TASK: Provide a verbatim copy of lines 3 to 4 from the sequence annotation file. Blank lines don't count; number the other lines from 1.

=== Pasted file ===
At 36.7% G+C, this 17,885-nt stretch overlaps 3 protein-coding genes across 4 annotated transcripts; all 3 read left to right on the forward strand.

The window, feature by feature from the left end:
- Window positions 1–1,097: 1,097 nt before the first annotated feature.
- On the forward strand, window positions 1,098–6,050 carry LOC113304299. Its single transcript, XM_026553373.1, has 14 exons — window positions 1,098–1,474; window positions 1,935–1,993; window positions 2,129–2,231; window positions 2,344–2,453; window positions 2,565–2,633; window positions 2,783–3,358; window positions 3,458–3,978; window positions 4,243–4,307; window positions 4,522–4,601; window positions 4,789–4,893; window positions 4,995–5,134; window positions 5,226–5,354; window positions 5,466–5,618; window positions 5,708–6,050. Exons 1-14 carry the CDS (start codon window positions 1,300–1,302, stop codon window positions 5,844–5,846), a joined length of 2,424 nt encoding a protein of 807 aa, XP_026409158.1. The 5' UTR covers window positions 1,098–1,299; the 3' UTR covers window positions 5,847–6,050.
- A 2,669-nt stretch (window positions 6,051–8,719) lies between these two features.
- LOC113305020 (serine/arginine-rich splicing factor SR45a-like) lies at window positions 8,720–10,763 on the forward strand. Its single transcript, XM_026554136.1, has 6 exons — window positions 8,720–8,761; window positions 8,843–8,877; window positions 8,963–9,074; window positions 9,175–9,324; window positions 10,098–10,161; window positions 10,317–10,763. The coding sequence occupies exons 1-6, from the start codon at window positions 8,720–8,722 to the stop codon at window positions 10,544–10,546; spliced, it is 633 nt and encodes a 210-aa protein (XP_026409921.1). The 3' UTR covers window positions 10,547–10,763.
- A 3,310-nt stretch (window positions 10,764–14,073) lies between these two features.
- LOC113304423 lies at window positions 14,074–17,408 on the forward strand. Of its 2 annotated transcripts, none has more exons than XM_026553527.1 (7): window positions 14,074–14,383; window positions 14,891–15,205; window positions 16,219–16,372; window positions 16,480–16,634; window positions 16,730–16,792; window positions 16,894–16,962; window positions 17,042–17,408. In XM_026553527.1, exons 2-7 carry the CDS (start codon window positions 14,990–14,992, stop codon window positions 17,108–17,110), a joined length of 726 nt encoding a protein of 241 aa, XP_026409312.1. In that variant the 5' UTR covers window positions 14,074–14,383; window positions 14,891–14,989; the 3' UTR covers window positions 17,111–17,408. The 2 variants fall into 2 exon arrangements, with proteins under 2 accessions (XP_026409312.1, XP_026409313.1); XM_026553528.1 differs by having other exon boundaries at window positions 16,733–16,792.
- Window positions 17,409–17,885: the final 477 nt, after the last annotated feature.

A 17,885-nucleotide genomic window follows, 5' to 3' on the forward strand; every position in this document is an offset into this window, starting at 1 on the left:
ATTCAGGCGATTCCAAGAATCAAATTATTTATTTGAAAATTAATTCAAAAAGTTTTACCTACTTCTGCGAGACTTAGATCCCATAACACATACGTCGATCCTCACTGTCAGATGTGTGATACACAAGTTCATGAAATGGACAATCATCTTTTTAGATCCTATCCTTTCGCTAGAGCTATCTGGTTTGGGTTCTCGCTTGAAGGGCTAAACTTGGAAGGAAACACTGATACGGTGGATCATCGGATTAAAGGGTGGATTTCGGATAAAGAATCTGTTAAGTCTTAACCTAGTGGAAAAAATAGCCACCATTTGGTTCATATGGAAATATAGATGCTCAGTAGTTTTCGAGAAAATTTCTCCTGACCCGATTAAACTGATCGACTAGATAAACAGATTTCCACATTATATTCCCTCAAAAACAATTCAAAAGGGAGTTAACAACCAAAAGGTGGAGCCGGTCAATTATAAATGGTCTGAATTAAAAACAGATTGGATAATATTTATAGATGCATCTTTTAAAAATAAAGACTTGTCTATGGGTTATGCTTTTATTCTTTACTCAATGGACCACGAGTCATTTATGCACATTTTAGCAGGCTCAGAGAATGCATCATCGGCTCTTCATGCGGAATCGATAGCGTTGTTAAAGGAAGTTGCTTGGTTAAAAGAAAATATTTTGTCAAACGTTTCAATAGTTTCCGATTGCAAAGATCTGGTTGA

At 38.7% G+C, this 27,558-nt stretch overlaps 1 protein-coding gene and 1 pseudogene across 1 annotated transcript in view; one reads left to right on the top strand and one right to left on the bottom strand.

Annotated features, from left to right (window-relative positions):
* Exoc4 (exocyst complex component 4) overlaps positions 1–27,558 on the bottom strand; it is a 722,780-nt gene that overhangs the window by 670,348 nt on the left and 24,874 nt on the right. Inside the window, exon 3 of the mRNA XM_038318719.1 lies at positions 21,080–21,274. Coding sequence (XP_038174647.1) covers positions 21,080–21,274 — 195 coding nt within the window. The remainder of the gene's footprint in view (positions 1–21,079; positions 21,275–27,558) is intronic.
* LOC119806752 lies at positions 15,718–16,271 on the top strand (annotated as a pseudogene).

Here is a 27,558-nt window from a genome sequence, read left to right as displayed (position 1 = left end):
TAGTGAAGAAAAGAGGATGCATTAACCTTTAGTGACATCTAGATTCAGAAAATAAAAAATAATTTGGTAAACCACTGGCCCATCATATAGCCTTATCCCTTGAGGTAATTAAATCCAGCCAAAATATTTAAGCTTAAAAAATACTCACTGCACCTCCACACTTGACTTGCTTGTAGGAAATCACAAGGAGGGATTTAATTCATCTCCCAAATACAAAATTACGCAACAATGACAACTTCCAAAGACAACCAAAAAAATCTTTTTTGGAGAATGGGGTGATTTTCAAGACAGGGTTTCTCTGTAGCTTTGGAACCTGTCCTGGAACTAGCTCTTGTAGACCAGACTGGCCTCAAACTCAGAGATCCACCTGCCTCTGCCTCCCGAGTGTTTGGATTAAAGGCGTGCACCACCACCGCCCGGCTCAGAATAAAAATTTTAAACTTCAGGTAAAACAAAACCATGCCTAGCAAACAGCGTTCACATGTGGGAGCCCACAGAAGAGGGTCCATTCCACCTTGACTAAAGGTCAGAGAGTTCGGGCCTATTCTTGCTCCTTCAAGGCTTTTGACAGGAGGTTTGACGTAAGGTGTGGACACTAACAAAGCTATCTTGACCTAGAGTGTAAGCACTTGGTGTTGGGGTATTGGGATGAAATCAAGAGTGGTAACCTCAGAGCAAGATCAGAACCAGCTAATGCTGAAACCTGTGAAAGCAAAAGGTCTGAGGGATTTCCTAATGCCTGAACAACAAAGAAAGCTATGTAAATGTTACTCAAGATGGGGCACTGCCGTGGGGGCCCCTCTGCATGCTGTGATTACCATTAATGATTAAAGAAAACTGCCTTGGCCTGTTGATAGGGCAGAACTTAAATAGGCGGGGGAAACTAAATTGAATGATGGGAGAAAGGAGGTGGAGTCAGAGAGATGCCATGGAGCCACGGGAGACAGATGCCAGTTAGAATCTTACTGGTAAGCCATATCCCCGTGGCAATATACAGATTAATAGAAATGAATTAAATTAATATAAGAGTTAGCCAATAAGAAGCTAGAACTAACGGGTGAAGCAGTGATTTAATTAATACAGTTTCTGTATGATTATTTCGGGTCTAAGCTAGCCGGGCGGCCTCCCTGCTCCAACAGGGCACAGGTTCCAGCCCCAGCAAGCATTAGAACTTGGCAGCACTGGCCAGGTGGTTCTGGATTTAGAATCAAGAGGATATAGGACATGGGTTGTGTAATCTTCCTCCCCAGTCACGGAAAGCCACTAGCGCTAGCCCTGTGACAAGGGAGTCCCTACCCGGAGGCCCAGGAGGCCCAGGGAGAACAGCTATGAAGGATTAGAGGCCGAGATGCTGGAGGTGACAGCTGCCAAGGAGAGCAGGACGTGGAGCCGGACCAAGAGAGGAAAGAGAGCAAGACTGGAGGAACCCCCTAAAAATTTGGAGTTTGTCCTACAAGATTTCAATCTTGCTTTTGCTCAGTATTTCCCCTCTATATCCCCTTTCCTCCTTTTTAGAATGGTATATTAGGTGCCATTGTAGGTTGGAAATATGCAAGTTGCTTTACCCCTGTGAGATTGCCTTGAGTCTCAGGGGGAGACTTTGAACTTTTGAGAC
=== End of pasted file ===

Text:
- Window positions 1–1,097: 1,097 nt before the first annotated feature.
- On the forward strand, window positions 1,098–6,050 carry LOC113304299. Its single transcript, XM_026553373.1, has 14 exons — window positions 1,098–1,474; window positions 1,935–1,993; window positions 2,129–2,231; window positions 2,344–2,453; window positions 2,565–2,633; window positions 2,783–3,358; window positions 3,458–3,978; window positions 4,243–4,307; window positions 4,522–4,601; window positions 4,789–4,893; window positions 4,995–5,134; window positions 5,226–5,354; window positions 5,466–5,618; window positions 5,708–6,050. Exons 1-14 carry the CDS (start codon window positions 1,300–1,302, stop codon window positions 5,844–5,846), a joined length of 2,424 nt encoding a protein of 807 aa, XP_026409158.1. The 5' UTR covers window positions 1,098–1,299; the 3' UTR covers window positions 5,847–6,050.